Pioneer Sex Worker Rights Activist Awarded Order of Australia


The governor general, Sir Peter Cosgrove, announced 1007 awards in the Queen’s Birthday Honours list on Monday. And in an Australian first, a leading sex worker rights activist has been made an officer of the Order of Australia (AO).

Julie Bates has been at the forefront of the Australian sex worker rights movement for the last 35 years. And while today, the NSW sex industry is decriminalised, back when Ms Bates began mobilising, criminalised sex workers had no voice.

During the time of the pending HIV/AIDS crisis of the mid-80s, Ms Bates was promoting harm reduction strategies in the sex industry. And the success of her early work led her to become a consultant to the World Health Organisation.

The Queen’s Birthday Honours list outlines that 68-year-old Bates received the honour for her “distinguished service to community health, particularly through harm reduction programs,” peer support and empowerment initiatives for sex workers, people who use drugs, and those living with HIV/AIDS.

And after more than three decades of fighting to improve the lives marginalised people, the fact that Ms Bates has now been presented with one of the highest civilian awards in the country is a testament of how far community attitudes have changed.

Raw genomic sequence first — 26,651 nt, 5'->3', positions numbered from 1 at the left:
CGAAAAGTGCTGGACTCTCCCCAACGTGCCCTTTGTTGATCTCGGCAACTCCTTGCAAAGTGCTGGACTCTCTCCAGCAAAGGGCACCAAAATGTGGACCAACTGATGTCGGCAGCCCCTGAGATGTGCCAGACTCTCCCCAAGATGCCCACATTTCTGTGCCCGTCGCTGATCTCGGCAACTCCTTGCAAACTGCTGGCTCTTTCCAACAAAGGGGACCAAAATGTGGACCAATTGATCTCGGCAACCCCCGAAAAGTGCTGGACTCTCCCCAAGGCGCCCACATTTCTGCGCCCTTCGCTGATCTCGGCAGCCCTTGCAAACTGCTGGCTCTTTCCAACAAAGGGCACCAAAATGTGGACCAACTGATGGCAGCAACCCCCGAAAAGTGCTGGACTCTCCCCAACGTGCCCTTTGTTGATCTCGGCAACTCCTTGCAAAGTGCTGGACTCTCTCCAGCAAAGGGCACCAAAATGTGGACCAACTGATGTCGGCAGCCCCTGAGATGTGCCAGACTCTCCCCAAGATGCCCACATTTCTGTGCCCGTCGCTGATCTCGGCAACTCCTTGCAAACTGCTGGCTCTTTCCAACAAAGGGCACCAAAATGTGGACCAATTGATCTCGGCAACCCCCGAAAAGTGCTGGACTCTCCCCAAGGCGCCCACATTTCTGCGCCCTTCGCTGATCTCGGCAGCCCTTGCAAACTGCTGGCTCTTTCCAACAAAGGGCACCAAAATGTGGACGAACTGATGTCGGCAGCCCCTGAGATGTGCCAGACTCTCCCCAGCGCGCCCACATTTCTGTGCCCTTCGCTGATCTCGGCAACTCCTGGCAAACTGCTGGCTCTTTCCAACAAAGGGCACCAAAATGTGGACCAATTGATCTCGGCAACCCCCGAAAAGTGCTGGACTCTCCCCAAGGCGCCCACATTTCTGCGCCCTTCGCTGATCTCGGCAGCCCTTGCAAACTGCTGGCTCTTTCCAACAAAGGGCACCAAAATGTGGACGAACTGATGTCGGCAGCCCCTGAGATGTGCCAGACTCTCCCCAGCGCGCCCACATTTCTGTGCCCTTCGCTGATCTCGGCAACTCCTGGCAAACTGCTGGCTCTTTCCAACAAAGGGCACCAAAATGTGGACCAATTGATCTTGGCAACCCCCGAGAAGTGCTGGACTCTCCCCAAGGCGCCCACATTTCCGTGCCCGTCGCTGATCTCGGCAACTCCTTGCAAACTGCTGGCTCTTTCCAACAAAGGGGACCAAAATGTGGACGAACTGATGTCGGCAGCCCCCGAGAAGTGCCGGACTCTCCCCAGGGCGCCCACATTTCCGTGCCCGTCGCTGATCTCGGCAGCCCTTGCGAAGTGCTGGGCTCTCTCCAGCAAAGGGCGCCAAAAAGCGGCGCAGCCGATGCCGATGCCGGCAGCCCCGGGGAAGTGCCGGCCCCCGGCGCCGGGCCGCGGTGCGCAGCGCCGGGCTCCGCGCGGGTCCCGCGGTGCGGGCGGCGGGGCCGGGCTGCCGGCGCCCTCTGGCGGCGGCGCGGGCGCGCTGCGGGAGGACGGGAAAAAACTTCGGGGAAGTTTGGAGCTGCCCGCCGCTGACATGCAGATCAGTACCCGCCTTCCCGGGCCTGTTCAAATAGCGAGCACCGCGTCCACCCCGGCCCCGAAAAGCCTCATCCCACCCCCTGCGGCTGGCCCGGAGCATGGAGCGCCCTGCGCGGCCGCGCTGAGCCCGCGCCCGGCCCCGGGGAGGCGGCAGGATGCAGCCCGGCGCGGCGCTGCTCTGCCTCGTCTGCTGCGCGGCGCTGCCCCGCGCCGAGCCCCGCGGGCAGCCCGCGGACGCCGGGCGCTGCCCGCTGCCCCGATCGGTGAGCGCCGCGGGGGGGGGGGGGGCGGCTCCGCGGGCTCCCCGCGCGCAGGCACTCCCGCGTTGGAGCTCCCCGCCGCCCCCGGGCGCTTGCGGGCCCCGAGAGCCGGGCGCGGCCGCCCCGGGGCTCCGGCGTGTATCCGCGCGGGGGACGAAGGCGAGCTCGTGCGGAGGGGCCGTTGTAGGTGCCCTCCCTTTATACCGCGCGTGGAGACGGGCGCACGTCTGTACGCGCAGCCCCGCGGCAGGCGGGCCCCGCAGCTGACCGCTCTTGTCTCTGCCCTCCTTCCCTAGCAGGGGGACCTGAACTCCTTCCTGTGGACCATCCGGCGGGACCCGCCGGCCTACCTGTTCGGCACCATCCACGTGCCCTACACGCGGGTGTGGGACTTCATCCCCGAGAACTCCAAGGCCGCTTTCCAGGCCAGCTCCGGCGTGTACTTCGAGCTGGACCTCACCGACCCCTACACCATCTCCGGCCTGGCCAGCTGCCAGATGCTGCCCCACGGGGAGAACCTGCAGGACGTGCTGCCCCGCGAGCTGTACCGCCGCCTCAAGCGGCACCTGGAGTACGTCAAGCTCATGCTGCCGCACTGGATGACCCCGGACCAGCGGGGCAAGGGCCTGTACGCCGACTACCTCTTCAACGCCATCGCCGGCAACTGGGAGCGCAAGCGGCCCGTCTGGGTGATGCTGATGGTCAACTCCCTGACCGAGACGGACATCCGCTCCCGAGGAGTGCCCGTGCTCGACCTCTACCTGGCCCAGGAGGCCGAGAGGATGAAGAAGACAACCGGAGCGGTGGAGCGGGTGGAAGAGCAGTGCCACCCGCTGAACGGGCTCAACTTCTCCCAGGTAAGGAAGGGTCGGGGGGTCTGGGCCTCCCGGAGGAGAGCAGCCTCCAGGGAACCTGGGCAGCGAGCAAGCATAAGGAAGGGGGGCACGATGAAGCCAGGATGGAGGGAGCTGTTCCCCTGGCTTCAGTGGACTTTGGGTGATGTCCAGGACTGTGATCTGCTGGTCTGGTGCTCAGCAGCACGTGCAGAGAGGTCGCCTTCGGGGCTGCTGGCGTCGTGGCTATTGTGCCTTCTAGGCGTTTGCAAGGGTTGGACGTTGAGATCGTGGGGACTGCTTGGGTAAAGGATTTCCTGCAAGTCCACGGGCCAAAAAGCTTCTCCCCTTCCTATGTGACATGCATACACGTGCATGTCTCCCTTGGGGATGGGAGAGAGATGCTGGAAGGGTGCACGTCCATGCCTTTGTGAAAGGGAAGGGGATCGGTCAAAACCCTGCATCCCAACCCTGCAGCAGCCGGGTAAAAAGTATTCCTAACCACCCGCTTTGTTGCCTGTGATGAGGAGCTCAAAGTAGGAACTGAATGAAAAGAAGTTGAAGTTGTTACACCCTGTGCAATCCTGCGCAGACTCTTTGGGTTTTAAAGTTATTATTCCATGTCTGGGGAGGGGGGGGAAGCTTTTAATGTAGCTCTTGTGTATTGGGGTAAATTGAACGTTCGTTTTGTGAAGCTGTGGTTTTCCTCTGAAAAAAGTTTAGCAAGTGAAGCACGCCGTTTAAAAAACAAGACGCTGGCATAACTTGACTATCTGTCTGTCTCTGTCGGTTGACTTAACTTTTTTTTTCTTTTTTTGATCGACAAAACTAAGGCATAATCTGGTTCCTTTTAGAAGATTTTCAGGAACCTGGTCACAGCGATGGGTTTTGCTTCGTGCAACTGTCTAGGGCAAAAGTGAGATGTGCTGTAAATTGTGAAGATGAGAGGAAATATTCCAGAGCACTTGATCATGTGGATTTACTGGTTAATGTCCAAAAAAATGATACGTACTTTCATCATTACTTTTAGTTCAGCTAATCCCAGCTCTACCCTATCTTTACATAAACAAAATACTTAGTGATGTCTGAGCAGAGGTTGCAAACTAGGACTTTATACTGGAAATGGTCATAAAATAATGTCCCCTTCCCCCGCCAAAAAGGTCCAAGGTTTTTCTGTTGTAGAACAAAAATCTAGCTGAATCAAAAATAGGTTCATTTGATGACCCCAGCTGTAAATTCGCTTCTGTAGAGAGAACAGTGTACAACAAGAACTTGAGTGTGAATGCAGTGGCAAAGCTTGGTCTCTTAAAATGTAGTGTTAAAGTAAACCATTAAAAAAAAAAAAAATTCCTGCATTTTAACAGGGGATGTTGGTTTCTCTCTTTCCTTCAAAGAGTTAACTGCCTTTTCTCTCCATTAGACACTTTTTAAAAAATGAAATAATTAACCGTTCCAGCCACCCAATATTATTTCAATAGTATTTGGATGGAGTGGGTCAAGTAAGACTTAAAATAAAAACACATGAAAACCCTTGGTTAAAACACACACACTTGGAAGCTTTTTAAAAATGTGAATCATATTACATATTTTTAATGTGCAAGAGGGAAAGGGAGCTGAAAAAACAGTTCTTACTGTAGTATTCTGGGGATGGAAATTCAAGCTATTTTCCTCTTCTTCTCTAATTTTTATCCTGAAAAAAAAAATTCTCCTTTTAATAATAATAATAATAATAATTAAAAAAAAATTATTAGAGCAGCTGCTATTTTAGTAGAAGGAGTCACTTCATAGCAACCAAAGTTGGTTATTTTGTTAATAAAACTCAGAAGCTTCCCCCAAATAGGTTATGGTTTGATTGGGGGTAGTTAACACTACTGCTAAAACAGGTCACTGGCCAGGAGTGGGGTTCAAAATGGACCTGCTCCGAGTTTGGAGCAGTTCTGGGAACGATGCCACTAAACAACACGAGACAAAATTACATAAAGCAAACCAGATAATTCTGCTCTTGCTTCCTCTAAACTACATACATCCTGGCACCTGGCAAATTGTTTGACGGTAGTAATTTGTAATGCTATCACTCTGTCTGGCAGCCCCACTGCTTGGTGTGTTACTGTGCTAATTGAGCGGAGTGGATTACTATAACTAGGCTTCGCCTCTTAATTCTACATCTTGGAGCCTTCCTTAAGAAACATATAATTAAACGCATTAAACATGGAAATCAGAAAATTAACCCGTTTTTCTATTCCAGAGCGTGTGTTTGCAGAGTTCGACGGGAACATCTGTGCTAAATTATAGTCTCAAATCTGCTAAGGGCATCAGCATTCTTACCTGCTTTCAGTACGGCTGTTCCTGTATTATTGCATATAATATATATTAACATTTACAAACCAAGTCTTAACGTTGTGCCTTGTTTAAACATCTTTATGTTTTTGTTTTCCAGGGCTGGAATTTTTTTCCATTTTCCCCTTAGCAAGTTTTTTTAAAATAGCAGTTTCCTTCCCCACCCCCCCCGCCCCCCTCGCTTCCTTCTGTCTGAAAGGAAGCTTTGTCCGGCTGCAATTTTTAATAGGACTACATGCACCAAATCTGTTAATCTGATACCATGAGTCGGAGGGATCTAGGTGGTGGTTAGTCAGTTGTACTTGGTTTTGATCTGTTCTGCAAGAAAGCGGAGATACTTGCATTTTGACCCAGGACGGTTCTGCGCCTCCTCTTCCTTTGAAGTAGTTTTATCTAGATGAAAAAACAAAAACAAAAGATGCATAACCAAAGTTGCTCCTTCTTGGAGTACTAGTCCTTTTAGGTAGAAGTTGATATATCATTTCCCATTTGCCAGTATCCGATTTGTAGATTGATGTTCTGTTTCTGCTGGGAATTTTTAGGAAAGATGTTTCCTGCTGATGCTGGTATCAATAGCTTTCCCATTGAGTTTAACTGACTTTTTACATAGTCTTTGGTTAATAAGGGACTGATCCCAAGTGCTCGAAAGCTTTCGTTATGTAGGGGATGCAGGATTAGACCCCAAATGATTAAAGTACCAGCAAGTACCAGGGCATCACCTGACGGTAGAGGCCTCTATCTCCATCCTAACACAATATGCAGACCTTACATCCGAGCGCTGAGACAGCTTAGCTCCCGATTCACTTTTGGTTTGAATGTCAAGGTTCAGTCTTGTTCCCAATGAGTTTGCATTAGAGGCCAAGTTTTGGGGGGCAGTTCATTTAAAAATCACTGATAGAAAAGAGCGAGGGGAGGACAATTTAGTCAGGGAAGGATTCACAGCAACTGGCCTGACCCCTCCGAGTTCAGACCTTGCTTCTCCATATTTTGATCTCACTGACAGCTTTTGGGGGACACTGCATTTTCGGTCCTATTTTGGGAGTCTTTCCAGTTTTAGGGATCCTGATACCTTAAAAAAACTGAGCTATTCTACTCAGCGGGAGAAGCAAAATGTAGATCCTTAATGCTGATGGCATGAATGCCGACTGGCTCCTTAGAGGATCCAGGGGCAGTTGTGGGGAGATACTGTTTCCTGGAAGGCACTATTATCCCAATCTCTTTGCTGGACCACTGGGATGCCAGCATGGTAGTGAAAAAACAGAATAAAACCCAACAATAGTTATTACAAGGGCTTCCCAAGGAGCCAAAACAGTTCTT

Countless saved

Professor Basil Donovan, head of the Kirby Institute Sexual Health Program, put Ms Bates forward for the honour. The pair have collaborated on the 2007 Law and Sex Worker Health report, as well as last year’s follow up report.

On being asked what it was about Ms Bates’ work that led him to suggest she be awarded, he responded, “Put simply, in the context of the emerging AIDS epidemic, Julie Bates and a few close collaborators, established the health promotion model for sex workers.”

“She began in NSW,” he continued, “but, then she wrote the script for the World Health Organisation in the late 1980s.”

The professor also pointed out that Ms Bates has worked “tirelessly” in promoting the decriminalisation of the sex industry around Australia and the region. The decriminalisation models that have been established in NSW and New Zealand are now lauded globally.

In 1995, the Disorderly Houses Development Act was passed in NSW. The legislation decriminalised most aspects of the sex industry. The reforms reduced police corruption, improved sex worker health and safety, and increased access to peer support and education.

“Julie is smart, compassionate, and tenacious,” Professor Donovan told Sydney Criminal Lawyers. “We will never know how many lives were saved through her work.”

Reducing the harms

A turning point for sex workers in Australia came in the mid-1980s, when Ms Bates convinced the owner of the Nevada brothel in Kings Cross to become the first establishment to openly take the health of Sydney sex workers into account and support the use condoms.

And in 1986, she became the first in-house manager of the Australian Prostitutes Collective NSW. The fact that the collective received government funding was a significant step in the promotion of sex worker rights nationwide.

The collective eventually morphed into the Sex Workers Outreach Project (SWOP), which is the longest running continuously funded peer-based sex worker organisation in the world. These days, Ms Bates remains an adviser to SWOP.